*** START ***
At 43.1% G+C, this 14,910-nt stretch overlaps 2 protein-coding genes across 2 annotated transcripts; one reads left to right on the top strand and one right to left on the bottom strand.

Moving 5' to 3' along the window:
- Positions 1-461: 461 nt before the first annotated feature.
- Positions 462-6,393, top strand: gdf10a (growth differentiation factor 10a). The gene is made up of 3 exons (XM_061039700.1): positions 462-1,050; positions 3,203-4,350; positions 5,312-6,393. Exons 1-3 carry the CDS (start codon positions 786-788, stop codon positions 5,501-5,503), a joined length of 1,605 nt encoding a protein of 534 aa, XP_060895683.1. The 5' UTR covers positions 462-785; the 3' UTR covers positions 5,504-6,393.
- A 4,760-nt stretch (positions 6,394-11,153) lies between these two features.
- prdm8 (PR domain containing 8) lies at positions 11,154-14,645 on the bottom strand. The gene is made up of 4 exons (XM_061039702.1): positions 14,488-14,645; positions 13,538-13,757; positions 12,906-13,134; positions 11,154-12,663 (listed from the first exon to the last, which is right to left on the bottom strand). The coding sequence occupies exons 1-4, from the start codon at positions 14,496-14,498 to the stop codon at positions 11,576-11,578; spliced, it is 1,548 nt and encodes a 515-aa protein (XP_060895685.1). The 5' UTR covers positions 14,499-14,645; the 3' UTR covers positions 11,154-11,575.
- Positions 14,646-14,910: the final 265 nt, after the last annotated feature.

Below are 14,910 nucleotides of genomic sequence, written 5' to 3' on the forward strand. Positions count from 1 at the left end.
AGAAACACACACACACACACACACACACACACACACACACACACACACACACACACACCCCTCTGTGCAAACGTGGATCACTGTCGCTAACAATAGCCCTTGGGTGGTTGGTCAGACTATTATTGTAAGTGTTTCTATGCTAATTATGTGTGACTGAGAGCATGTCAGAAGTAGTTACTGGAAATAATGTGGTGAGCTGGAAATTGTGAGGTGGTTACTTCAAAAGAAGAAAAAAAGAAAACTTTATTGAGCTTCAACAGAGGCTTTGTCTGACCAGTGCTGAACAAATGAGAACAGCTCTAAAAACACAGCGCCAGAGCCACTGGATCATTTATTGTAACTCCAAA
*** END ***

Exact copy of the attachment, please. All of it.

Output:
At 43.1% G+C, this 14,910-nt stretch overlaps 2 protein-coding genes across 2 annotated transcripts; one reads left to right on the top strand and one right to left on the bottom strand.

Moving 5' to 3' along the window:
- Positions 1-461: 461 nt before the first annotated feature.
- Positions 462-6,393, top strand: gdf10a (growth differentiation factor 10a). The gene is made up of 3 exons (XM_061039700.1): positions 462-1,050; positions 3,203-4,350; positions 5,312-6,393. Exons 1-3 carry the CDS (start codon positions 786-788, stop codon positions 5,501-5,503), a joined length of 1,605 nt encoding a protein of 534 aa, XP_060895683.1. The 5' UTR covers positions 462-785; the 3' UTR covers positions 5,504-6,393.
- A 4,760-nt stretch (positions 6,394-11,153) lies between these two features.
- prdm8 (PR domain containing 8) lies at positions 11,154-14,645 on the bottom strand. The gene is made up of 4 exons (XM_061039702.1): positions 14,488-14,645; positions 13,538-13,757; positions 12,906-13,134; positions 11,154-12,663 (listed from the first exon to the last, which is right to left on the bottom strand). The coding sequence occupies exons 1-4, from the start codon at positions 14,496-14,498 to the stop codon at positions 11,576-11,578; spliced, it is 1,548 nt and encodes a 515-aa protein (XP_060895685.1). The 5' UTR covers positions 14,499-14,645; the 3' UTR covers positions 11,154-11,575.
- Positions 14,646-14,910: the final 265 nt, after the last annotated feature.

Below are 14,910 nucleotides of genomic sequence, written 5' to 3' on the forward strand. Positions count from 1 at the left end.
AGAAACACACACACACACACACACACACACACACACACACACACACACACACACACACCCCTCTGTGCAAACGTGGATCACTGTCGCTAACAATAGCCCTTGGGTGGTTGGTCAGACTATTATTGTAAGTGTTTCTATGCTAATTATGTGTGACTGAGAGCATGTCAGAAGTAGTTACTGGAAATAATGTGGTGAGCTGGAAATTGTGAGGTGGTTACTTCAAAAGAAGAAAAAAAGAAAACTTTATTGAGCTTCAACAGAGGCTTTGTCTGACCAGTGCTGAACAAATGAGAACAGCTCTAAAAACACAGCGCCAGAGCCACTGGATCATTTATTGTAACTCCAAA